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Ontario Tech acknowledges the lands and people of the Mississaugas of Scugog Island First Nation.

We are thankful to be welcome on these lands in friendship. The lands we are situated on are covered by the Williams Treaties and are the traditional territory of the Mississaugas, a branch of the greater Anishinaabeg Nation, including Algonquin, Ojibway, Odawa and Pottawatomi. These lands remain home to many Indigenous nations and peoples.

We acknowledge this land out of respect for the Indigenous nations who have cared for Turtle Island, also called North America, from before the arrival of settler peoples until this day. Most importantly, we acknowledge that the history of these lands has been tainted by poor treatment and a lack of friendship with the First Nations who call them home.

This history is something we are all affected by because we are all treaty people in Canada. We all have a shared history to reflect on, and each of us is affected by this history in different ways. Our past defines our present, but if we move forward as friends and allies, then it does not have to define our future.

Learn more about Indigenous Education and Cultural Services



Assessment strategies allow the teacher and learner to determine what learning is taking place and has taken place. Assessments can occur before learning, as diagnostic assessments, to determine what the learner already knows; during learning through formative assessments; and at the end of learning as a summative assessments or evaluations. 


Diagnostic Assessment

Formative Assessment

Summative Assessment

What: assessment for learning; what learners already know

When: Before learning

Why: to determine the learner’s level of understanding prior to the lesson; used to adjust instruction to meet learner needs


  • KWL Charts
  • Surveys
  • Pre-tests
  • Polls

What: assessment for and as learning; monitors learner progress throughout learning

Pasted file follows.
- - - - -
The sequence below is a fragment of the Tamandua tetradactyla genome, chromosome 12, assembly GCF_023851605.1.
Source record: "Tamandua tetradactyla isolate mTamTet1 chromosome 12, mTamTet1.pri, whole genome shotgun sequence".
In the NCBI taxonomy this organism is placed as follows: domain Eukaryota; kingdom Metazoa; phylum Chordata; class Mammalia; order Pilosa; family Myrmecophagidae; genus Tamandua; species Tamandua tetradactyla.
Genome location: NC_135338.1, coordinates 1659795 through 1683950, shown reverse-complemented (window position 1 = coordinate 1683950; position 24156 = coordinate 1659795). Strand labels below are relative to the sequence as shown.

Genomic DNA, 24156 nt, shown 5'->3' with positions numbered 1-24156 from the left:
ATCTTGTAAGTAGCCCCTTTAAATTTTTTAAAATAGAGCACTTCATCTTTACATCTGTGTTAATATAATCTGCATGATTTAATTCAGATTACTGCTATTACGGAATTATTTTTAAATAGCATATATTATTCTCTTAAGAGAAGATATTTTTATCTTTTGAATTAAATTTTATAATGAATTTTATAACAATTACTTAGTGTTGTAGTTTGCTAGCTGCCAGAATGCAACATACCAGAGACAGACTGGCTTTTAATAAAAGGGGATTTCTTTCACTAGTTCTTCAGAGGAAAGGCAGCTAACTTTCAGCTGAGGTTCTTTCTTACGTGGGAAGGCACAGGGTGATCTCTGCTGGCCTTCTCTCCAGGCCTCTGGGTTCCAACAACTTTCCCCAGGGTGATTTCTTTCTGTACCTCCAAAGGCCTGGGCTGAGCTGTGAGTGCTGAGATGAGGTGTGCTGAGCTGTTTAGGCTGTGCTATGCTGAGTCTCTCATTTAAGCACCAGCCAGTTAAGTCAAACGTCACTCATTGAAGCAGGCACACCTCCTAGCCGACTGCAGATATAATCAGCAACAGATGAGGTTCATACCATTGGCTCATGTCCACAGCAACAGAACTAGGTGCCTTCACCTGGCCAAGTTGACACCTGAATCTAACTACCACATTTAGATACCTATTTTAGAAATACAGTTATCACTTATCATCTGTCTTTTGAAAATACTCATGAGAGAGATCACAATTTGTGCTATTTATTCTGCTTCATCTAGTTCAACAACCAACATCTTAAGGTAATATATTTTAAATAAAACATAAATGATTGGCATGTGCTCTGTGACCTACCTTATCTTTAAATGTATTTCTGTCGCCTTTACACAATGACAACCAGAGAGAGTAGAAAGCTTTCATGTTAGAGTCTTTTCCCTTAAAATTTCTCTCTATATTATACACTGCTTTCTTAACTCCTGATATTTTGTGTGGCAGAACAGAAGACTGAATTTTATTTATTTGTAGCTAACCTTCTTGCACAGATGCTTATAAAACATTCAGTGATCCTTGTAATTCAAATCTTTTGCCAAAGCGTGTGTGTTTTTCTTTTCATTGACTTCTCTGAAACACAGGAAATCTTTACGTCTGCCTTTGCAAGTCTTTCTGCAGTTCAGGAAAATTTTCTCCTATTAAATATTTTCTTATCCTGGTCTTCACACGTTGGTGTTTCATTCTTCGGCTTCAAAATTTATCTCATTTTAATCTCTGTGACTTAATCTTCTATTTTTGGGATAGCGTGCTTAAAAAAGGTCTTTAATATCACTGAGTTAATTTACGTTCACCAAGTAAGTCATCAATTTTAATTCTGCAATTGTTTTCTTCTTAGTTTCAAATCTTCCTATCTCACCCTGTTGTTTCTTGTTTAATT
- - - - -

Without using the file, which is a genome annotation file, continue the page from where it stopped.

When: During learning

Why: to provide feedback, identify gaps and adjust instruction to maximize student achievement


  • Reflections
  • One Minute Papers
  • Exit Tickets

What: assessment of learning; evaluation of learning at the end of a unit or course

When: After learning

Why: to evaluate student learning against learning outcomes


  • Essay
  • Test
  • Research poster
  • Presentation  


Consider what you are assessing at each level of assessment (diagnostic, formative, and summative) including the knowledge and skills required for learners to achieve course outcomes. 

What are you assessing? Reflection, critical thinking, recall of facts and information, professionalism, communication, collaboration and team work, creativity, problem solving or how information is used

Knowledge and skills can be assessed in the following ways:

Diagnostic and Formative Assessments

  • Minute papers
  • Exit tickets
  • Practice quizzes
  • Learning logs, reflective journals, or course blogs
  • Self and peer assessments
  • Live question poll/survey response

Summative Assessment/Evaluation

  • Oral exams or final presentations
  • Digital portfolios
  • Research posters
  • Research papers
  • Wikis


 How to use assessments. Example: composition course. Learning outcome: by the end of this unit, you will be able to (stem) compose (action) a research-based five paragraph essay (learning) based on a topic of your choice (application/context). Diagnostic assessment: at the beginning of the unit, use a Mentimeter quiz to check for understanding about essay writing. Formative assessment: have students share the introductory paragraph of their essay with a peer for feedback. Summative assessment: students submit a research-based five paragraph essay on a topic of their choice


Assessment Strategies module. Queen’s University

Learner-Centred Assessment. University of Waterloo